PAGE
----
That morning I decided to head up to the village of Wau in the hills to do some hiking.  The ride to Bulolo wasn’t too bad and quite pretty.  The ride beyond that to Wau was extremely rough and slow.  People were panning in the rivers for gold, which isn’t surprising considering Wau’s gold mining history.  I stayed at the Wau Ecological Institute and met Michael, an entomologist (insect scientist).  We spent many hours talking about all sorts of things.  One thing he was involved in was helping local people raising butterflies.  He would advise them what to plant so as to encourage butterflies and the institute would buy butterflies to sell to collectors.  This way, people could earn money from their land without destroying it by logging.  Butterfly farming is more widespread than you might think.  I spent the next day learning about the local insects and talking with Michael.  I got the impression he likes having visitors and suspected that he didn’t get a lot.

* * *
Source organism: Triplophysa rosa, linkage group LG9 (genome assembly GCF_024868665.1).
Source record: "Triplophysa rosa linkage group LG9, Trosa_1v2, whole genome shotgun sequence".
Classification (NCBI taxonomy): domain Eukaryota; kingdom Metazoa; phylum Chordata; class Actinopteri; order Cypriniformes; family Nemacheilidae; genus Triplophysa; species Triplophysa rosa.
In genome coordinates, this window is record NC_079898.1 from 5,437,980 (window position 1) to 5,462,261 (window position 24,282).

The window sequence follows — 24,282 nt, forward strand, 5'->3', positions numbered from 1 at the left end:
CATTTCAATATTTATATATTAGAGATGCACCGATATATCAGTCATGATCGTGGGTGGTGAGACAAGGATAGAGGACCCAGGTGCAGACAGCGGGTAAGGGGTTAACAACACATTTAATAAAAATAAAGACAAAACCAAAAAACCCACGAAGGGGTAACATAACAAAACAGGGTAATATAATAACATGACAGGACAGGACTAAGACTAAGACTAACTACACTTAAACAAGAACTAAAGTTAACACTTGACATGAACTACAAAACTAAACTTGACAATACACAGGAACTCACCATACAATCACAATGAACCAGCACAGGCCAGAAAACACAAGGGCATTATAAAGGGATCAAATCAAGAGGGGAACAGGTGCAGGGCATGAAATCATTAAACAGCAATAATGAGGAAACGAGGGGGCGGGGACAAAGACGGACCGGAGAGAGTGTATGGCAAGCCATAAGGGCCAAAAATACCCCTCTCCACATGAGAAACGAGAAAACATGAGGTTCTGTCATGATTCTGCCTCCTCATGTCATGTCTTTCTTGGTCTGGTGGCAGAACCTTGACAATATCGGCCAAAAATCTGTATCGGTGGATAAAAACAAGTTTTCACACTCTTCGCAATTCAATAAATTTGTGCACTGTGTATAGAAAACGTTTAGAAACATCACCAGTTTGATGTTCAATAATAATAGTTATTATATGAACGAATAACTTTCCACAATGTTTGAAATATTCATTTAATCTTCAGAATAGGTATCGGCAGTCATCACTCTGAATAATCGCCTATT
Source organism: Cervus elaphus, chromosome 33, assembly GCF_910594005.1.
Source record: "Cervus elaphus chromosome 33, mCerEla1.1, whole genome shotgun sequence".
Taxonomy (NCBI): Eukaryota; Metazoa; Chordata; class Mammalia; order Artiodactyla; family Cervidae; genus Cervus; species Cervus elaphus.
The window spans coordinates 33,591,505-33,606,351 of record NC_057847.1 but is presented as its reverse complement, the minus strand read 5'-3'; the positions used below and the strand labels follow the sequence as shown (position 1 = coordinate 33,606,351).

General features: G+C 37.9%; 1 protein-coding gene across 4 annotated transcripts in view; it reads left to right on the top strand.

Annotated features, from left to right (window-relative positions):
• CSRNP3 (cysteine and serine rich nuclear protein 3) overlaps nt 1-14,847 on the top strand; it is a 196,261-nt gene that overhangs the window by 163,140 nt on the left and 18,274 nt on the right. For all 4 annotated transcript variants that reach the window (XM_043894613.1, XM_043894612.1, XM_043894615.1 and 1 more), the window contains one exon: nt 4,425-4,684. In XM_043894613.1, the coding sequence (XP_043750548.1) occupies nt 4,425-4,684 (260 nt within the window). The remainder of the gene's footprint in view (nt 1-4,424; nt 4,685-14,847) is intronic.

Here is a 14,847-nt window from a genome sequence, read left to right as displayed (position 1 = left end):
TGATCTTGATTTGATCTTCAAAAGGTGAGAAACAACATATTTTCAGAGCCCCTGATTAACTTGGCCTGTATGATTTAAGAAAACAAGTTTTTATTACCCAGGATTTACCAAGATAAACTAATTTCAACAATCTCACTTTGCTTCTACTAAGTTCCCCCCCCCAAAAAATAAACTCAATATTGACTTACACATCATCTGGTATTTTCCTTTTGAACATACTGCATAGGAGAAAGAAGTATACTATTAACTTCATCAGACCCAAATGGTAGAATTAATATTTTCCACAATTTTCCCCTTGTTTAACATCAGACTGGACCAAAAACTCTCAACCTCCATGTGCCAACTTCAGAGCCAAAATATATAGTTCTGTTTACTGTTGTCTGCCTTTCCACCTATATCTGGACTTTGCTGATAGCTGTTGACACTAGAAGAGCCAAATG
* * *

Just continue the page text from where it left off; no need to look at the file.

I called Robert about flying to western PNG and he said that his flight had been moved up and he would be leaving very soon.  I had to skee-daddle and took PMV’s back down to Lae.  It was the same way down as up: rough and uncomfortable, but so it goes.  If I wanted to stay comfortable, I would have never left Australia (or my home for that matter).  While in Bulolo, I was sitting halfway in the flatbed PMV, talking with a passenger.  He was a very pleasant man but suddenly and loudly ordered me into the truck.  He yelled to the driver and we drove around the town for a while.  He later apologized to me, “I’m sorry about yelling at you but there was a group of men starting to circle behind you, paying very close attention to you.”  I thanked him and said, “You can yell at me anytime you like.”  Bulolo had a bad reputation, being a depressed mining town, and this did nothing to dispel that image.